What has been billed as a “filibuster” isn’t actually a filibuster, as the motion to proceed on the CR will take place today regardless of what Cruz says. Nevertheless, Cruz has used his time — controlling the floor of the Senate for nearly 19 hours, the fourth longest speech in the chamber’s history — to express a multitude concerns about the 2010 healthcare law and Majority Leader Harry Reid’s opposition to raising the vote threshold for changes to the CR to 60 votes (only 51 votes are currently required to make changes).

Defund ObamaCare: Showdown at the OK Corral

On March 23, 2010, Barack Obama signed into law his signature legislative achievement, the Patient Protection and Affordable Care Act, dubbed by friend and foe alike as “ObamaCare.” In doing so, Obama accomplished what socialist liberals before him, from Hillary Clinton to the Communist Party of America, had been unable to do…enact government-controlled, nationalized health care. It was a glorious moment for the government-is-god crowd, as they had finally attained the means to show the rest of us ignorant hoi polloi just how wonderful health care would be when run by a small, elite group of enlightened bureaucrats and bean-counters.

After waging a fierce battle in the courts, the Supreme Court eventually upheld the law, and specifically the legality of the “individual mandate” (which the Obama administration had alternately argued was a tax, and NOT a tax), with Chief Justice John Roberts discovering his inner emanations and penumbras in deciding that the individual mandate was indeed a tax, and therefore justified under Congress’s Article I taxing power.

Liberal Democrats had their victory, and ObamaCare would go forward as planned, and despite the fact that the law had never enjoyed majority approval by the American people, and despite the fact that it was passed without a single Republican vote (the only major legislation ever to be enacted without bipartisan support), Democrats would now be able to show the American people just how wonderful socialist, nationalized health care could be.

Except something unexpected (for them) and unfortunate (for us all) happened on the way to the victory parade…

House Republican proposes spending bill that would delay ObamaCare

Editor’s note: This post has been updated to reflect the Club for Growth and FreedomWorks’ endorsements of Graves’ plan.

Amid growing concerns that House Republicans will be unable to find the votes to pass a Continuing Resolution to before the end of the month, Rep. Tom Graves (R-GA) has proposed a measure that would keep the government open while also delaying implementation of ObamaCare until 2015.

House Republicans leaders tried some legislative trickery by proposing a Continuing Resolution that wouldn’t defund ObamaCare. Division in the party’s ranks caused the leaders to delay a vote on the measure and threaten the cancelation of the September recess.

“After weeks of working with and listening to members on how to approach the government funding deadline, it’s clear that House Republicans are united around two goals: keeping the government open and protecting our constituents from the harmful effects of Obamacare,” said Graves, a member of the House Appropriations Committee. “Today, my 42 cosponsors and I are putting forward a plan that achieves both goals.”

Graves says the plan is “straightforward.” The measure funds the government a post-sequester levels, with the exception of defense and national security, while keeping true to House Republicans’ desire to delay and defund ObamaCare.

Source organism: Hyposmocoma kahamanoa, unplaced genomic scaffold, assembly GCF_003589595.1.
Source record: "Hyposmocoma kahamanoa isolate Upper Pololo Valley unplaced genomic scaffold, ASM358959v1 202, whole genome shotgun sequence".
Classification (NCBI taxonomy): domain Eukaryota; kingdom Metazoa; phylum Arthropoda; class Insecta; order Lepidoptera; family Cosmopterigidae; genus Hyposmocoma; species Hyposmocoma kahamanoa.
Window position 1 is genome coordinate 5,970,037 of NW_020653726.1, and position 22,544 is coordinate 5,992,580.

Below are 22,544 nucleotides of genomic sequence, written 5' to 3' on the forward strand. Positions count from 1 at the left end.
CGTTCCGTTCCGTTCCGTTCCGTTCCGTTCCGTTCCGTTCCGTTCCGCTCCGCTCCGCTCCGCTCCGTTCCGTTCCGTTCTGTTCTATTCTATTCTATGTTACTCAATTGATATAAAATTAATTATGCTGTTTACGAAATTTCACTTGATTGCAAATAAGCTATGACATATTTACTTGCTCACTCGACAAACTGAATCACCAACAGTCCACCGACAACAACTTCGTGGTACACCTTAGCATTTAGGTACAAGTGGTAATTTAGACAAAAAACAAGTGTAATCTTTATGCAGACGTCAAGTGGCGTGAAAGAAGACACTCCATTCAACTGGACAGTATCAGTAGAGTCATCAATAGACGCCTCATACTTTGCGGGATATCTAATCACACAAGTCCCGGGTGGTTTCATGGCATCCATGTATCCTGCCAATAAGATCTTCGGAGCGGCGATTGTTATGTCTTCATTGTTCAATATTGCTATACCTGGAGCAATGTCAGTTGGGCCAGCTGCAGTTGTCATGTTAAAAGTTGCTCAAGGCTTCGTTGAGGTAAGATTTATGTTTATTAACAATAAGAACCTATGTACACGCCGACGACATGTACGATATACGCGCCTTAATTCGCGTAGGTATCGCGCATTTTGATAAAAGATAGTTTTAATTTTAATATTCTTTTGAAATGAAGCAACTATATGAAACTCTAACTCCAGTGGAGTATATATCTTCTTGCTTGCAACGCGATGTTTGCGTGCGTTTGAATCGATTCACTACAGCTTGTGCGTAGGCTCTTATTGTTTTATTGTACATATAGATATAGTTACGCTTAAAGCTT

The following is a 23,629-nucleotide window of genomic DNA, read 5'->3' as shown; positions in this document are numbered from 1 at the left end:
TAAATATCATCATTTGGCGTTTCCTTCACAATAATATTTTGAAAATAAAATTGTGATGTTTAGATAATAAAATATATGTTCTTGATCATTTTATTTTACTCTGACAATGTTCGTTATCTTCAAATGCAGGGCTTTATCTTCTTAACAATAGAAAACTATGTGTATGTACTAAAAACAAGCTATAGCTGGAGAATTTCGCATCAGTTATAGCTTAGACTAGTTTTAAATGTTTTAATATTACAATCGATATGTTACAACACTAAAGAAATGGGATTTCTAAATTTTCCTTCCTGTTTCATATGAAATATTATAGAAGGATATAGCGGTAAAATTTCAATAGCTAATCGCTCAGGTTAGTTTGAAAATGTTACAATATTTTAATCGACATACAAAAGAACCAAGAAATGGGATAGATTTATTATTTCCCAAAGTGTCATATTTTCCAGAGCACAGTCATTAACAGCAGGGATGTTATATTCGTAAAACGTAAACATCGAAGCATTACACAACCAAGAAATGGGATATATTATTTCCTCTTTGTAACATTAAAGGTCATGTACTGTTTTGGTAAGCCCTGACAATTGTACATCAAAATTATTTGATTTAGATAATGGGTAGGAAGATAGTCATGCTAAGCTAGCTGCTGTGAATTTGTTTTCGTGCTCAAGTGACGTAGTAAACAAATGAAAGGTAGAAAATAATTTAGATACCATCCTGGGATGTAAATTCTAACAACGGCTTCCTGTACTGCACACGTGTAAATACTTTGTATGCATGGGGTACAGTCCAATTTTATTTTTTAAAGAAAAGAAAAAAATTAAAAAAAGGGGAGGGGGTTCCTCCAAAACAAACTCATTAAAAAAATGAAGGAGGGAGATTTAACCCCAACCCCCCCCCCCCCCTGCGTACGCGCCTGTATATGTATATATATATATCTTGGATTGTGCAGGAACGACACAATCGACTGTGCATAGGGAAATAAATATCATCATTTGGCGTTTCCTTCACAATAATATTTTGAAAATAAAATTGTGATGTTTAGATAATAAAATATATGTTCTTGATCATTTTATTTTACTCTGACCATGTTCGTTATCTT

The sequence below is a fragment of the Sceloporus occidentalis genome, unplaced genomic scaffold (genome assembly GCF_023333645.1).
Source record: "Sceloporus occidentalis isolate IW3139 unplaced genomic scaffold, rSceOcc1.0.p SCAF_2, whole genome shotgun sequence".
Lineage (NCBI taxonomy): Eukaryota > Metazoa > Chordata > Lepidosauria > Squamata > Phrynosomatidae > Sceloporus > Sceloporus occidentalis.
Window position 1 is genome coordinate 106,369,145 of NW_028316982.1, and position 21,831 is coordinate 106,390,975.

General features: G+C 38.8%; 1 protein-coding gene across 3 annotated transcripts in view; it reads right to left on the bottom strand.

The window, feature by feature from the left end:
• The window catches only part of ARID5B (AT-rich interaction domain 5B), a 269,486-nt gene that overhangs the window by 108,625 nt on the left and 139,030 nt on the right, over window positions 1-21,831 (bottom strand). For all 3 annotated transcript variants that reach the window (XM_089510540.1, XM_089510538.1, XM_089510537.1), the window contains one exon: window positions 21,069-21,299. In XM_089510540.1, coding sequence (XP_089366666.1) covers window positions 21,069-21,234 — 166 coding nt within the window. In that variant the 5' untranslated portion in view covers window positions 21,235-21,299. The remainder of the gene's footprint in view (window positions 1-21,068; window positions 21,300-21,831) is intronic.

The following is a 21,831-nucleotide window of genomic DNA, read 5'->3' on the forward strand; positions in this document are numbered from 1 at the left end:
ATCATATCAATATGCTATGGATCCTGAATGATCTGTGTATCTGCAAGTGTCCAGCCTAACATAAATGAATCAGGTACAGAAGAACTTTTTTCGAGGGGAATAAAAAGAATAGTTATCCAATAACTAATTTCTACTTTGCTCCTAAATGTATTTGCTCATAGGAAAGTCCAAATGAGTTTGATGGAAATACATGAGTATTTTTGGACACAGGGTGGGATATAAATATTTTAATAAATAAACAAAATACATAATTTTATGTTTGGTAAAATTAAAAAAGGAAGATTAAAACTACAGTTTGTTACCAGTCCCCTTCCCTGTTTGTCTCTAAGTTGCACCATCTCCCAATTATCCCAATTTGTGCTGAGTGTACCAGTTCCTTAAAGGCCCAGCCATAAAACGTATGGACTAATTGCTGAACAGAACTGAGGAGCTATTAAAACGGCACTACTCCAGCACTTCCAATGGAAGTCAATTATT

FreedomWorks Hosts Defund ObamaCare Event

 Defund ObamaCare

FreedomWorks hosted a group of bloggers, social media stars, activists, and other liberty-loving folks at its D.C. offices this weekend to discuss the central issue we face today: Defunding ObamaCare.

Why Defund?

January 1, 2014 is the ObamaCare ultimatum. As Sen. Ted Cruz (R-TX) has stated: “On Jan. 1, the exchanges kick in and the subsidies kick in.  Once those kick in, it’s going to prove almost impossible to undo Obamacare. The administration’s plan is very simple: Get everyone addicted to the sugar so that Obamacare remains a permanent feature of our society.”

It’s crucial to use any constitutional resources at our disposal to prevent that from occurring.  Fortunately, the Constitution grants the House power over the purse.  This is the moment that the 2010 and 2012 Tea Party influx in the House needs to bear fruit.

The federal government’s fiscal year ends September 30.  Congress must pass (and the President must sign) a continuing resolution (CR) by that date to continue funding the federal government as of October 1.  As explained by Dean Clancy, FreedomWorks Legislative Counsel and VP of Health Care Policy, the key to the defunding strategy is that the CR is a must-pass bill to avoid a temporary slowdown of non-essential government services.  This is the leverage we have.  We cannot waste it.

How Do We Defund?

Does the Administration Dream of ObamaCare Sheep?

Bladerunner

Keep dreaming, the flock is scattered.  We’re less than one month away now from the supposed grand opening of the ObamaCare exchanges, and yet 44% of Americans aren’t even sure whether ObamaCare is still a law.

Which begs the question: Is ObamaCare a law?

This 44% shocker from the Kaiser Family Foundation’s August Health Tracking Poll reveals America’s collective “wtf?” when it comes to ObamaCare’s legal status.  Some appear to think that the House’s two symbolic full repeal attempts were actually successful (wishful thinking), others believe it was overturned by Chief Justice John Roberts and company (perhaps they read the advance copies before he went the “tax” route?).  But most (31%) just can’t figure out what the heck is going on with this law.  Can you blame them?

- Is it a law when President Obama spends years telling you that his signature legislation will let you can keep your plan and your doctor if you like them, but you’re now facing the reality of potentially losing both come 2014?